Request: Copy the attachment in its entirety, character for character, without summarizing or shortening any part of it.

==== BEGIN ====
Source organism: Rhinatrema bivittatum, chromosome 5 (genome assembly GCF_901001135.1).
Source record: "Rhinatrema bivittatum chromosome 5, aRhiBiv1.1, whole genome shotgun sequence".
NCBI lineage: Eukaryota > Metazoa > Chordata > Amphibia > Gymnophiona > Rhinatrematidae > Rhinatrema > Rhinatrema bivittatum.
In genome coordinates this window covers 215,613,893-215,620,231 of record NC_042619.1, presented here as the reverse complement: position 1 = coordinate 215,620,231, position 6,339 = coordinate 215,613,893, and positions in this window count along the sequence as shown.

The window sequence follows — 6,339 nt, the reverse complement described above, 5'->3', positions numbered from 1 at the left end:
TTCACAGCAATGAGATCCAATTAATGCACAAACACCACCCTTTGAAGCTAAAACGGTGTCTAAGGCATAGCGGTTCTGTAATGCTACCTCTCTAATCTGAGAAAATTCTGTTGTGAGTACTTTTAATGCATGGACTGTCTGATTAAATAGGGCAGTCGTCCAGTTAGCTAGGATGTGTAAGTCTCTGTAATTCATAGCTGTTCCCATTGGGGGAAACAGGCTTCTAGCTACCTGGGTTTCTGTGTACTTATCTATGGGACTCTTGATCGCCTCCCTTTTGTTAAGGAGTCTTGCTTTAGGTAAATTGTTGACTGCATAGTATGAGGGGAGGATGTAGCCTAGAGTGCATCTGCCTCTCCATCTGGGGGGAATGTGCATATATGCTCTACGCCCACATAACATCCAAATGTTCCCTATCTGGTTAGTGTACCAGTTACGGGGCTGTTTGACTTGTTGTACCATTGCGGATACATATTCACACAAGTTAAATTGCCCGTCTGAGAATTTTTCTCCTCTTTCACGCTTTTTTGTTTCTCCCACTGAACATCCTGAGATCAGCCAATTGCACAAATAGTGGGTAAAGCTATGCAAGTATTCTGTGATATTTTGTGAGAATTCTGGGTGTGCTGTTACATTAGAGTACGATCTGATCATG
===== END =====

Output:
Source organism: Rhinatrema bivittatum, chromosome 5 (genome assembly GCF_901001135.1).
Source record: "Rhinatrema bivittatum chromosome 5, aRhiBiv1.1, whole genome shotgun sequence".
NCBI lineage: Eukaryota > Metazoa > Chordata > Amphibia > Gymnophiona > Rhinatrematidae > Rhinatrema > Rhinatrema bivittatum.
In genome coordinates this window covers 215,613,893-215,620,231 of record NC_042619.1, presented here as the reverse complement: position 1 = coordinate 215,620,231, position 6,339 = coordinate 215,613,893, and positions in this window count along the sequence as shown.

The window sequence follows — 6,339 nt, the reverse complement described above, 5'->3', positions numbered from 1 at the left end:
TTCACAGCAATGAGATCCAATTAATGCACAAACACCACCCTTTGAAGCTAAAACGGTGTCTAAGGCATAGCGGTTCTGTAATGCTACCTCTCTAATCTGAGAAAATTCTGTTGTGAGTACTTTTAATGCATGGACTGTCTGATTAAATAGGGCAGTCGTCCAGTTAGCTAGGATGTGTAAGTCTCTGTAATTCATAGCTGTTCCCATTGGGGGAAACAGGCTTCTAGCTACCTGGGTTTCTGTGTACTTATCTATGGGACTCTTGATCGCCTCCCTTTTGTTAAGGAGTCTTGCTTTAGGTAAATTGTTGACTGCATAGTATGAGGGGAGGATGTAGCCTAGAGTGCATCTGCCTCTCCATCTGGGGGGAATGTGCATATATGCTCTACGCCCACATAACATCCAAATGTTCCCTATCTGGTTAGTGTACCAGTTACGGGGCTGTTTGACTTGTTGTACCATTGCGGATACATATTCACACAAGTTAAATTGCCCGTCTGAGAATTTTTCTCCTCTTTCACGCTTTTTTGTTTCTCCCACTGAACATCCTGAGATCAGCCAATTGCACAAATAGTGGGTAAAGCTATGCAAGTATTCTGTGATATTTTGTGAGAATTCTGGGTGTGCTGTTACATTAGAGTACGATCTGATCATG